"Stephen Knott’s The Lost Soul of the American Presidency is a fantastic history of the second branch of our government. It is not an attack on Donald Trump (though to be sure, Knott has his criticisms) but a reflection on the office rooted in the premise that George Washington’s character offers the ideal to which presidents should aspire and toward which the presidency should form them. It is, in that sense, a story of decline, though by no means a simple one or a tale devoid of hope for reformation or improvement. Fascinating throughout, and a model of how to think about American history through an institutional lens.
Greg Weiner’s The Political Constitution is a warning against the siren’s song of judicial supremacy. You would think conservatives would not need such a warning, but Weiner worries, rightly, that a conservative form of that doctrine now threatens to deform the character of the right’s constitutional thinking from within—especially if great judges are more or less the only praiseworthy legacy of Trumpism, which seems likely.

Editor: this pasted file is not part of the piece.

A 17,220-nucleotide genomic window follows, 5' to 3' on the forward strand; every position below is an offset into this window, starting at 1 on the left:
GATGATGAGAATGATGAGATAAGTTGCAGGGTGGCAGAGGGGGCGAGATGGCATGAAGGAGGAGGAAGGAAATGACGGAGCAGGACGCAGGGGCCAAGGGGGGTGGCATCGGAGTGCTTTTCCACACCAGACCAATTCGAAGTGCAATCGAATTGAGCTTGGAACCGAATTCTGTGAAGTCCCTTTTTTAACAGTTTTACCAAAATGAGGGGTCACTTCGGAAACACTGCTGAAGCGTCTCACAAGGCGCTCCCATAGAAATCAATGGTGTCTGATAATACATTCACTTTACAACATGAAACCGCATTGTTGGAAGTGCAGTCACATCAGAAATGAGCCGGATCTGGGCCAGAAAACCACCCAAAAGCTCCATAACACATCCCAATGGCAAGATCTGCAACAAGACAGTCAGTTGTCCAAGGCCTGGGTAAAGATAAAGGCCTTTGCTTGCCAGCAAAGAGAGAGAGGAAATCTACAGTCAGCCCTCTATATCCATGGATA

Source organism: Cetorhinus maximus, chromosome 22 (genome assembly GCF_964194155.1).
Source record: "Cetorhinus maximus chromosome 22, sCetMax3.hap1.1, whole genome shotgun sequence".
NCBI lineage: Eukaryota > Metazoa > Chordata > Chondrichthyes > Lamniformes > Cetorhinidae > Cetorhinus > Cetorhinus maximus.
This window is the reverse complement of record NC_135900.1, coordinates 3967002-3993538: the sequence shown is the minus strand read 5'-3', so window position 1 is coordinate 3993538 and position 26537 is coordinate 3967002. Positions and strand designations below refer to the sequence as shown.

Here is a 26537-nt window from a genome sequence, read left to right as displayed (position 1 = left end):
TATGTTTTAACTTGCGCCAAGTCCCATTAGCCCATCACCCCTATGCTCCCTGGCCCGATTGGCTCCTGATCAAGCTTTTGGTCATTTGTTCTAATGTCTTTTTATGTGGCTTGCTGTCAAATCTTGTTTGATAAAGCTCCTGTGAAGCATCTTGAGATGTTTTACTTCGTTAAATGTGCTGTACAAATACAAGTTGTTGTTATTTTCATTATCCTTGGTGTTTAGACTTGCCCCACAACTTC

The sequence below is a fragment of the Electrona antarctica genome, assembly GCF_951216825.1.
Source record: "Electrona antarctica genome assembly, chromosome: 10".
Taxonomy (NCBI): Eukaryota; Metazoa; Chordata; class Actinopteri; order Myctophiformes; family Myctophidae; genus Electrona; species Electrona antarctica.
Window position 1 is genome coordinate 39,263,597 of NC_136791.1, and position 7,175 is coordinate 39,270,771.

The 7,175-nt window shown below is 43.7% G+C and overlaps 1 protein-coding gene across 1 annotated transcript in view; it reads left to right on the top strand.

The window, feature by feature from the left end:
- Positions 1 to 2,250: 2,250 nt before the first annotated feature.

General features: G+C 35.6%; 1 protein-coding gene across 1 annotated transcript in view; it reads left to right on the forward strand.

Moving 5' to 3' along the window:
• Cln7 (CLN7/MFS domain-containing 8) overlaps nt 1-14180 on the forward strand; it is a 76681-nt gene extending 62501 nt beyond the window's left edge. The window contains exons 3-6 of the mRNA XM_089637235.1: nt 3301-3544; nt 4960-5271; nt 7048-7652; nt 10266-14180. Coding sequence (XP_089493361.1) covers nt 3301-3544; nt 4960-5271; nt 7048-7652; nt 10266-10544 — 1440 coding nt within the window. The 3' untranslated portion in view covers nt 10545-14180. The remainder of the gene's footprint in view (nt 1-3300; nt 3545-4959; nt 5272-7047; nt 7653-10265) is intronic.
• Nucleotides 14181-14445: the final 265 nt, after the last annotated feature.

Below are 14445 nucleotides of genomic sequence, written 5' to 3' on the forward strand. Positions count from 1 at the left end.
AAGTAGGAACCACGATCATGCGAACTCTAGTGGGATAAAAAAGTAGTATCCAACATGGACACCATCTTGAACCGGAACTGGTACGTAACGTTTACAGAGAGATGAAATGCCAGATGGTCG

Great books on the presidency and the courts call out for a great institutionalist book about Congress, and while I don’t think I found one among the past year’s offerings, I’d highly recommend a slightly older book—Josh Chafetz’s 2017 book Congress’s Constitution. Read those three together and you’re certain to deepen your constitutionalism."